• Let your children take turns being a reporter and being a gardener. Have the reporter interview the gardener about the process of gardening. How did you start your garden? What must be done regularly to maintain it? What happens when your plants are ready to harvest? How do you keep pests out of your garden? Etc.
    • Have your children use the information they got from the interview to write a news article.
    • Or let them make a video of the interview.
    • If you have children who love art, you can even have them create pretty posters or flyers to share their information.
  • Try making your own garden soil.
  • Research heirloom seeds and decide if you want to use them. What are heirloom seeds? Why would you want to use them? Are there any disadvantages to using heirloom seeds?
  • Learn about medicinal herbs you might want to grow in your garden.
  • Learn about plants that can help improve your health. On a related topic, learn about the healing power of onions and several health-related uses for them.

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About the author

Jill

Jill York is a Christian herbalist and a homeschool mom of 4. As a young adult, she found her health spinning out of control, and was for the first time introduced to natural medicine, where she found healing. Her desire is to encourage and empower other moms to take control of their family's health naturally. You can find her blogging at Jill’s Home Remedies and connect with her on Facebook, Twitter and Pinterest.

About the author

Wendy

Wendy is one of the owners of Hip Homeschool Moms, Only Passionate Curiosity, Homeschool Road Trips, Love These Recipes, and Weird, Unsocialized Homeschoolers. She married her high school sweetheart, Scott, 30 years ago, and they live in the South. Hannah, age 26, has autism and was the first homeschool graduate in the family. Noah, age 24, was the second homeschool graduate and the first to leave the nest. Mary Grace, age 18, is the most recent homeschool graduate. Wendy loves working out and teaching Training for Warriors classes at her local gym. She also enjoys learning along with her family, educational travel, reading, and writing, and she attempts to grow an herb garden every summer with limited success.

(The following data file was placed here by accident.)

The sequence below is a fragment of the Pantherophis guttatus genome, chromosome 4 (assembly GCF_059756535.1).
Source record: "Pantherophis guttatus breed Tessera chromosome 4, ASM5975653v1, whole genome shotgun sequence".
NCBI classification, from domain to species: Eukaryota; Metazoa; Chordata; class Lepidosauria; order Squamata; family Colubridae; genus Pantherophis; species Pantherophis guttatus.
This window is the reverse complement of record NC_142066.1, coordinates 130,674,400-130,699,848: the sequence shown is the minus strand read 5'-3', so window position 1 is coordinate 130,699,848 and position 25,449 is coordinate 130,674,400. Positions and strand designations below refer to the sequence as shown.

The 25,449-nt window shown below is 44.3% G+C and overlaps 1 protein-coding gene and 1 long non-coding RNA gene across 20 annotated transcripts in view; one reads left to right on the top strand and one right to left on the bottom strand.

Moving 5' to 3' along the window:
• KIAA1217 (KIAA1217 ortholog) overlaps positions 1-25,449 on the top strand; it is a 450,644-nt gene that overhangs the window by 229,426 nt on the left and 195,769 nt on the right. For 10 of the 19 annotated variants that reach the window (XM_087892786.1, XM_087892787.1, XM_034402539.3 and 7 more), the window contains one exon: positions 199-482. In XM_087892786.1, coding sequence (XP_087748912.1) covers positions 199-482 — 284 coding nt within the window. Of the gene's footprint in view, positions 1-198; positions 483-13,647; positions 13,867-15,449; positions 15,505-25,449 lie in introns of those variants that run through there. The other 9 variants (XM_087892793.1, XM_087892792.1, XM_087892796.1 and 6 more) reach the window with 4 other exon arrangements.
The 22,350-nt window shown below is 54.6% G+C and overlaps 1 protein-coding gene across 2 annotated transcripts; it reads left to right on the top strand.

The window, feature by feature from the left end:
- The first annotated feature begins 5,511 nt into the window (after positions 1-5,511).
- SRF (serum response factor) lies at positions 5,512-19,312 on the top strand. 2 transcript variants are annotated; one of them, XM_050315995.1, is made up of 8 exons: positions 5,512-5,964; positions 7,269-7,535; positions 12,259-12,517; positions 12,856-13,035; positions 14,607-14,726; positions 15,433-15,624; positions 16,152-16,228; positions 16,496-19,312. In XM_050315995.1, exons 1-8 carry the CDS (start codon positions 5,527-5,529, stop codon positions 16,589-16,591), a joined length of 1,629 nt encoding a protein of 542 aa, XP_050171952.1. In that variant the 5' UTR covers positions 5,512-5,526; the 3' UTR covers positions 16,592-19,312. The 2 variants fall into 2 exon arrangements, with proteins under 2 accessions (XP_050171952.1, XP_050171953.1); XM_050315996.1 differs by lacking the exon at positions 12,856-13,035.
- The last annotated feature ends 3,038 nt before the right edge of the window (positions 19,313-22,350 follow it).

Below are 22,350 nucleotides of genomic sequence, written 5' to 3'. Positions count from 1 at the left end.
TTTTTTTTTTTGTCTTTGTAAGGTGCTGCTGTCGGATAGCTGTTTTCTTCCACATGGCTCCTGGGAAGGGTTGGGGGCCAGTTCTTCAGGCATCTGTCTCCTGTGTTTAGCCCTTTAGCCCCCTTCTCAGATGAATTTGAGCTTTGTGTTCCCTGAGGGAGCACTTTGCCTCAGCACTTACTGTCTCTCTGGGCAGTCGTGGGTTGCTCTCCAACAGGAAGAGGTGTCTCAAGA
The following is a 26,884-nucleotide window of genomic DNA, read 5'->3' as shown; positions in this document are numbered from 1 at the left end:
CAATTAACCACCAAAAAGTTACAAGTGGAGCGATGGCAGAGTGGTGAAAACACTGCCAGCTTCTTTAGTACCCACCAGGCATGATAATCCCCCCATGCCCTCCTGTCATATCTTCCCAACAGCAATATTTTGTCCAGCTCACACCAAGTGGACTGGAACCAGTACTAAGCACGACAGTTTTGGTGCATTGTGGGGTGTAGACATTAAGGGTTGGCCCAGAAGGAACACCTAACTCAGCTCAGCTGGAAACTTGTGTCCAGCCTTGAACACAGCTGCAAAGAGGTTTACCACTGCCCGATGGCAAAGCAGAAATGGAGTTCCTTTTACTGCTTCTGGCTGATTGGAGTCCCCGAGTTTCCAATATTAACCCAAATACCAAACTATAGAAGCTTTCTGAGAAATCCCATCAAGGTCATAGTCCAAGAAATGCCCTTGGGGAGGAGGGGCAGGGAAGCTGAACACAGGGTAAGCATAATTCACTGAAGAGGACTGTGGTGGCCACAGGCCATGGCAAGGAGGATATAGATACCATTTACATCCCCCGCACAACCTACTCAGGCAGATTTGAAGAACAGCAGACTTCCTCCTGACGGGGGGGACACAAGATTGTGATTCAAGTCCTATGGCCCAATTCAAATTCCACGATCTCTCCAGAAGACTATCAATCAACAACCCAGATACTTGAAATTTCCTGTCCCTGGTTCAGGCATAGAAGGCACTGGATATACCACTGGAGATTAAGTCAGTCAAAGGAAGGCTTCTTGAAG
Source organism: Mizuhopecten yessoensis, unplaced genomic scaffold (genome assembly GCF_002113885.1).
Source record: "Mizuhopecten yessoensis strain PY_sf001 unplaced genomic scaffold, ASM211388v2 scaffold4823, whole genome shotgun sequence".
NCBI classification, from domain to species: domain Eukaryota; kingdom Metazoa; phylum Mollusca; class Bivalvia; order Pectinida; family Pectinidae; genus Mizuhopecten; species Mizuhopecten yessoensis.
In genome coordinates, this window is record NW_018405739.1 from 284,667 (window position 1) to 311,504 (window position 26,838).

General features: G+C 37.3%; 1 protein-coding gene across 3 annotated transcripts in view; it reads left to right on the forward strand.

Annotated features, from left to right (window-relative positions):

11 Comments

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  • This info will be great with garden planning, my last attempted was shattered by a worm of sorts. The dand things ate all my leafies at the root. The grasshoppers always do a number on my tomatoes and cucumbers,…..but what about skinks that eat my berries!! I must get a grow house for them. LOL Thank you for sharing

  • Well I can honestly say that Basil did not repel japanese beetles but rather provided them with a feast. I had a beautiful basil plant that was demolished by those pesky little buggers.

  • Living in the Midwest (which feels like bug central) I love herbs and companion planting! I have many of the herbs listed paired with the desired vegetables. Although the herbs haven’t completed “solved” the problem of the bugs, we’ve had a bountiful harvest so far. Also, I’m learning to accept a few chewed leaves or the occasional destroyed plant as part of the challenge and joy of organic gardening.

    An experienced gardener friend also gave this excellent tip: weak plants seem like magnets to bad bugs. Keep the plants strong and your fight against bugs will be much, much easier.

  • Thank you for this! This list will for sure come in handy for when we start setting up our garden in preparations for our botany co-op class this year!